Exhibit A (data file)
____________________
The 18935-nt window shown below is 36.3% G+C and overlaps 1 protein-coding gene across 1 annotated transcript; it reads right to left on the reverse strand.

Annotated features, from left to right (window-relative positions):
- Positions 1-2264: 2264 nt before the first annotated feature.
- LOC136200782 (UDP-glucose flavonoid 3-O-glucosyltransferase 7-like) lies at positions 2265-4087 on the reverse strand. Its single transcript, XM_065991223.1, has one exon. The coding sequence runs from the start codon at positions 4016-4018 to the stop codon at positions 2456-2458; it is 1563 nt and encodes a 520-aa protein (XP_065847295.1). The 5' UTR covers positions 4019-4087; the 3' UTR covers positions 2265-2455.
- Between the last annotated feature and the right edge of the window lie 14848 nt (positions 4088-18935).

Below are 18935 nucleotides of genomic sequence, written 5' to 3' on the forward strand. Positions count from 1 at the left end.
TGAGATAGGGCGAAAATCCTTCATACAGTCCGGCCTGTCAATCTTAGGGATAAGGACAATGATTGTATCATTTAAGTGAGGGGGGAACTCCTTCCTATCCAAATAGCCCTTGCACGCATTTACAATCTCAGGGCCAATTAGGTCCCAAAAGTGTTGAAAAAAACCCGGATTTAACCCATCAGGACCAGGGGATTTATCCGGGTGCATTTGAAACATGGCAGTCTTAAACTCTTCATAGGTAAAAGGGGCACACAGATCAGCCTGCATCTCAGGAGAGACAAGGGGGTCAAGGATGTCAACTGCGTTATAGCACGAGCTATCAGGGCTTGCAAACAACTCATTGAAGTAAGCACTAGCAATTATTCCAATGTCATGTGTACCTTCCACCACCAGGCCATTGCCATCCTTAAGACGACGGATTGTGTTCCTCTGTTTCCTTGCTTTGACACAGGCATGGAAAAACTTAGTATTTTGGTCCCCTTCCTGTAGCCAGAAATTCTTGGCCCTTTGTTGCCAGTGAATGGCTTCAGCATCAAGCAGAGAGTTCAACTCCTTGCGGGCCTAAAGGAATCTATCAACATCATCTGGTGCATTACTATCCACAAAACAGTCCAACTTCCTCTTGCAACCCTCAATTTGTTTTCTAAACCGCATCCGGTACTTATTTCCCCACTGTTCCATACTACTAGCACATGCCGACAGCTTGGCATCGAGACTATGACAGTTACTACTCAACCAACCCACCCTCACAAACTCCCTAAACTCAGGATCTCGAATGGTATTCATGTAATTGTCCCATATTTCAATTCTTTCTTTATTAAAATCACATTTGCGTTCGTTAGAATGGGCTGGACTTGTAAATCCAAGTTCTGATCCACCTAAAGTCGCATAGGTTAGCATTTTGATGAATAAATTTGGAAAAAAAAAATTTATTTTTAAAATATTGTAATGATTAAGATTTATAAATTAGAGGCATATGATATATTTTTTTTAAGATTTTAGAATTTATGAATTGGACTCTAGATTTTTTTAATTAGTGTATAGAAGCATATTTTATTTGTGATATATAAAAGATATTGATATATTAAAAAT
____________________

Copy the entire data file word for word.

The 18935-nt window shown below is 36.3% G+C and overlaps 1 protein-coding gene across 1 annotated transcript; it reads right to left on the reverse strand.

Annotated features, from left to right (window-relative positions):
- Positions 1-2264: 2264 nt before the first annotated feature.
- LOC136200782 (UDP-glucose flavonoid 3-O-glucosyltransferase 7-like) lies at positions 2265-4087 on the reverse strand. Its single transcript, XM_065991223.1, has one exon. The coding sequence runs from the start codon at positions 4016-4018 to the stop codon at positions 2456-2458; it is 1563 nt and encodes a 520-aa protein (XP_065847295.1). The 5' UTR covers positions 4019-4087; the 3' UTR covers positions 2265-2455.
- Between the last annotated feature and the right edge of the window lie 14848 nt (positions 4088-18935).

Below are 18935 nucleotides of genomic sequence, written 5' to 3' on the forward strand. Positions count from 1 at the left end.
TGAGATAGGGCGAAAATCCTTCATACAGTCCGGCCTGTCAATCTTAGGGATAAGGACAATGATTGTATCATTTAAGTGAGGGGGGAACTCCTTCCTATCCAAATAGCCCTTGCACGCATTTACAATCTCAGGGCCAATTAGGTCCCAAAAGTGTTGAAAAAAACCCGGATTTAACCCATCAGGACCAGGGGATTTATCCGGGTGCATTTGAAACATGGCAGTCTTAAACTCTTCATAGGTAAAAGGGGCACACAGATCAGCCTGCATCTCAGGAGAGACAAGGGGGTCAAGGATGTCAACTGCGTTATAGCACGAGCTATCAGGGCTTGCAAACAACTCATTGAAGTAAGCACTAGCAATTATTCCAATGTCATGTGTACCTTCCACCACCAGGCCATTGCCATCCTTAAGACGACGGATTGTGTTCCTCTGTTTCCTTGCTTTGACACAGGCATGGAAAAACTTAGTATTTTGGTCCCCTTCCTGTAGCCAGAAATTCTTGGCCCTTTGTTGCCAGTGAATGGCTTCAGCATCAAGCAGAGAGTTCAACTCCTTGCGGGCCTAAAGGAATCTATCAACATCATCTGGTGCATTACTATCCACAAAACAGTCCAACTTCCTCTTGCAACCCTCAATTTGTTTTCTAAACCGCATCCGGTACTTATTTCCCCACTGTTCCATACTACTAGCACATGCCGACAGCTTGGCATCGAGACTATGACAGTTACTACTCAACCAACCCACCCTCACAAACTCCCTAAACTCAGGATCTCGAATGGTATTCATGTAATTGTCCCATATTTCAATTCTTTCTTTATTAAAATCACATTTGCGTTCGTTAGAATGGGCTGGACTTGTAAATCCAAGTTCTGATCCACCTAAAGTCGCATAGGTTAGCATTTTGATGAATAAATTTGGAAAAAAAAAATTTATTTTTAAAATATTGTAATGATTAAGATTTATAAATTAGAGGCATATGATATATTTTTTTTAAGATTTTAGAATTTATGAATTGGACTCTAGATTTTTTTAATTAGTGTATAGAAGCATATTTTATTTGTGATATATAAAAGATATTGATATATTAAAAAT